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Stormwater impact on urban waterways in a cold climate: variations in sediment metal concentrations due to untreated snowmelt discharge
Luleå University of Technology, Department of Civil, Environmental and Natural Resources Engineering, Architecture and Water.ORCID iD: 0000-0001-5548-4397
Luleå University of Technology, Department of Business Administration, Technology and Social Sciences, Business Administration and Industrial Engineering.
Luleå University of Technology, Department of Civil, Environmental and Natural Resources Engineering, Geosciences and Environmental Engineering.
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2012 (English)In: Journal of Soils and Sediments, ISSN 1439-0108, E-ISSN 1614-7480, Vol. 12, no 5, p. 758-773Article in journal (Refereed) Published
Abstract [en]

Purpose: Stormwater discharges include contaminated sediments that accumulate in the receiving water body. It is thus important to investigate sediment and pollutant processes and pathways from the catchment to, and within, the receiving water. These processes may be influenced by seasonal changes. The objective of this study was to investigate the stormwater impact on receiving waters in the Luleå area, Northern Sweden; seasonal changes in contamination loads in the receiving waters due to snowmelt; and factors influencing the pollutant pathways in the receiving waters. Materials and methods: In front of three storm sewer outlets in Luleå, samples of bottom sediment (surface layer 0-2 cm) were collected from the connecting ditches and the downstream water body in autumn and spring (before and after the snow season 2009/2010). The characteristics of the receiving waters differed in geomorphology and vegetation. The sediment was analyzed for loss-on-ignition (LOI), grain size, and bulk concentrations of SiO 2, Al 2O 3, CaO, Fe 2O 3, MnO, Na 2O, P 2O 5, TiO 2, As, Cd, Co, Cr, Cu, Hg, Ni, Pb, S, V, and Zn. The sediment contamination was compared to concentrations at a reference point in Luleå where the bottom sediment was not affected by stormwater discharges and with Swedish environmental quality guidelines. Pearson's correlation and a principal component analysis were used to further evaluate the results. Results and discussion: Relative to the reference point, elevated trace metal concentrations were detected in sediments at all three sampling stations. At two of the stations, seasonal variations in ditch sediment grain size, LOI, and contaminant concentrations were observed, originating from stormwater sediment. Snowmelt runoff caused an increased proportion of fine-grained sediment fractions (<0.063 mm) in spring, mainly due to changes in runoff intensity and high sediment loads in the snowmelt runoff. The retention of metals appeared to be due to low turbulence in the water and the presence of organic material. Conclusions: Stormwater discharge affected the contaminant concentrations in the bottom sediments. The observed seasonal variation of contaminants indicated that relatively high amounts of contaminants are discharged during snowmelt and then reallocated within the receiving water body, either directly or after some temporal retention, depending on the characteristics of the receiving water. A calm water column and the presence of organic material in the receiving water body were crucial for the retention of metals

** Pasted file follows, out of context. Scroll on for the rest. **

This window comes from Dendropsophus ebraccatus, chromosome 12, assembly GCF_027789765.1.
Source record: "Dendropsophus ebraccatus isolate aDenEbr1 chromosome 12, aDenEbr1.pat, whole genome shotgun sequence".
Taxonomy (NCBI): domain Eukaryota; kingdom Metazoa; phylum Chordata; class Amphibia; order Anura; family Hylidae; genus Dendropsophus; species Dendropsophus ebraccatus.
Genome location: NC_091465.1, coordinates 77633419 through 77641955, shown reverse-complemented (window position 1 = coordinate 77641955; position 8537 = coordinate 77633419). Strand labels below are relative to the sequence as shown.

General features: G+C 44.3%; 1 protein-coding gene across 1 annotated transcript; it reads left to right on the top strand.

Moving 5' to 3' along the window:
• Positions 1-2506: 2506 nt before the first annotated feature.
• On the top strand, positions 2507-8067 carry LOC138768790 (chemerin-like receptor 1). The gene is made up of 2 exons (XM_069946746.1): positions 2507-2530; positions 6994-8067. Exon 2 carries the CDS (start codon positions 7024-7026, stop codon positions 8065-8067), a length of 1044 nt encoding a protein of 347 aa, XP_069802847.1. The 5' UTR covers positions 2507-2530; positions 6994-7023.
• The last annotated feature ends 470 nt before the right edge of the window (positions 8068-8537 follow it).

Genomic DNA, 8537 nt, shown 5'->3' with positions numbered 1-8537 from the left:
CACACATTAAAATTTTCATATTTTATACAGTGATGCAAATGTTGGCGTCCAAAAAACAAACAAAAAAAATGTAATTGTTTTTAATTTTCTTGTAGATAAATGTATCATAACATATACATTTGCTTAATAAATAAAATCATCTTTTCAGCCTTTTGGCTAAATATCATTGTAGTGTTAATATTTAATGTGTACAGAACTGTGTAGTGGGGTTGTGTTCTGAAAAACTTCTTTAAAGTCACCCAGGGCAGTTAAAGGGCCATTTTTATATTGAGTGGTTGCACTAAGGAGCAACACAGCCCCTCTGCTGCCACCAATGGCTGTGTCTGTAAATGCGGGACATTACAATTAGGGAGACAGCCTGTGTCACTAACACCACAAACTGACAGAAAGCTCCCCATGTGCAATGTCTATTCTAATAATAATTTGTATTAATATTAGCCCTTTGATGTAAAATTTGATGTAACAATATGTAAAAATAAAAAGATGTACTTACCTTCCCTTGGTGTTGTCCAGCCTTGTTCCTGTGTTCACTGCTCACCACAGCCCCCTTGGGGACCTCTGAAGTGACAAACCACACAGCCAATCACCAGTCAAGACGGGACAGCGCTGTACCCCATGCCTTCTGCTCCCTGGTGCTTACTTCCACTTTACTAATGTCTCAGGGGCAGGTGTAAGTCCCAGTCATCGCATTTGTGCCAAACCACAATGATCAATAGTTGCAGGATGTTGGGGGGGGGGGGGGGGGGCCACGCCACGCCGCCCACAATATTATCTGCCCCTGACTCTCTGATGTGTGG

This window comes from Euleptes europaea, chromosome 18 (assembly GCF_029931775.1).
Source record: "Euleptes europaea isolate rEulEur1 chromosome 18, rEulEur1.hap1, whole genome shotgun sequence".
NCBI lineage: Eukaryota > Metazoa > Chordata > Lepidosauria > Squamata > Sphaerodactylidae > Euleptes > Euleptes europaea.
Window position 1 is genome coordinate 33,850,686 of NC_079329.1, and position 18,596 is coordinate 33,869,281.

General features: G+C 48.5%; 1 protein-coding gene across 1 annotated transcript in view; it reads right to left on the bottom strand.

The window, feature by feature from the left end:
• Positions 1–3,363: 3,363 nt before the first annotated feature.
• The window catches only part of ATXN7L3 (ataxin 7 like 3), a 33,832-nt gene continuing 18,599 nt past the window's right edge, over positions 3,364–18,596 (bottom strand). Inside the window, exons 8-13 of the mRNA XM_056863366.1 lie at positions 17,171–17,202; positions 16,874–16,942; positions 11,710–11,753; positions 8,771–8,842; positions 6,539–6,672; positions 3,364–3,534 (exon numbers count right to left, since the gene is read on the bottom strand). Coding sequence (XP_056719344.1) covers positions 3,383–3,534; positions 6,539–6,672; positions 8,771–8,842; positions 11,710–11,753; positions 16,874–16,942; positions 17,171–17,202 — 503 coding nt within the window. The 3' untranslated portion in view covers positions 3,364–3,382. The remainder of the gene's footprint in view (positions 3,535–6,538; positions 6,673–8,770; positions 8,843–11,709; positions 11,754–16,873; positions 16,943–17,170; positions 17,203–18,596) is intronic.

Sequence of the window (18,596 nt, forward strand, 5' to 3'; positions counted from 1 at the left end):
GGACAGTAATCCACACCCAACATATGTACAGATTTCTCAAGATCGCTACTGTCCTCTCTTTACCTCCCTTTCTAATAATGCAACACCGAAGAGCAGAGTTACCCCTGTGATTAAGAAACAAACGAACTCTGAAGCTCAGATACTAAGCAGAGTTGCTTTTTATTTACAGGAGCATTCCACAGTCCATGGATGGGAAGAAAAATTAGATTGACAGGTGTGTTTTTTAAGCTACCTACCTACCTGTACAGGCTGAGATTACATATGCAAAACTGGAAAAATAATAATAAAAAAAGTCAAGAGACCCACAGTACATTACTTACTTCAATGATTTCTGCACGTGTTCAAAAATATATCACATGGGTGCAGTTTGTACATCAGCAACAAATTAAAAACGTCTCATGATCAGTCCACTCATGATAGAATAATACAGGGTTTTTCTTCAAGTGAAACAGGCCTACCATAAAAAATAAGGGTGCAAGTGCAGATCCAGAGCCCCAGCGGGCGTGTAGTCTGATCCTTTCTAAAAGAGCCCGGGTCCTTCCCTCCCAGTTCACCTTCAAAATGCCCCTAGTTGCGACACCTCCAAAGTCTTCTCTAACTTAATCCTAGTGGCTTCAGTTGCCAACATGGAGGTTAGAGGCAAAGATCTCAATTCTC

Place, publisher, year, edition, pages
2012. Vol. 12, no 5, p. 758-773
National Category
Water Engineering Geochemistry Reliability and Maintenance
Research subject
Urban Water Engineering; Applied Geology; Quality Technology and Management
Identifiers
URN: urn:nbn:se:ltu:diva-16354DOI: 10.1007/s11368-012-0484-2ISI: 000302869900011Scopus ID: 2-s2.0-84859782104Local ID: ffb31525-e7a9-445c-8886-f10b314a972fOAI: oai:DiVA.org:ltu-16354DiVA, id: diva2:989330
Note
Validerad; 2012; 20120208 (godble)Available from: 2016-09-29 Created: 2016-09-29 Last updated: 2018-07-10Bibliographically approved

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Blecken, Godecke-TobiasRentz, RalfMalmgren, CharlotteÖhlander, BjörnViklander, Maria

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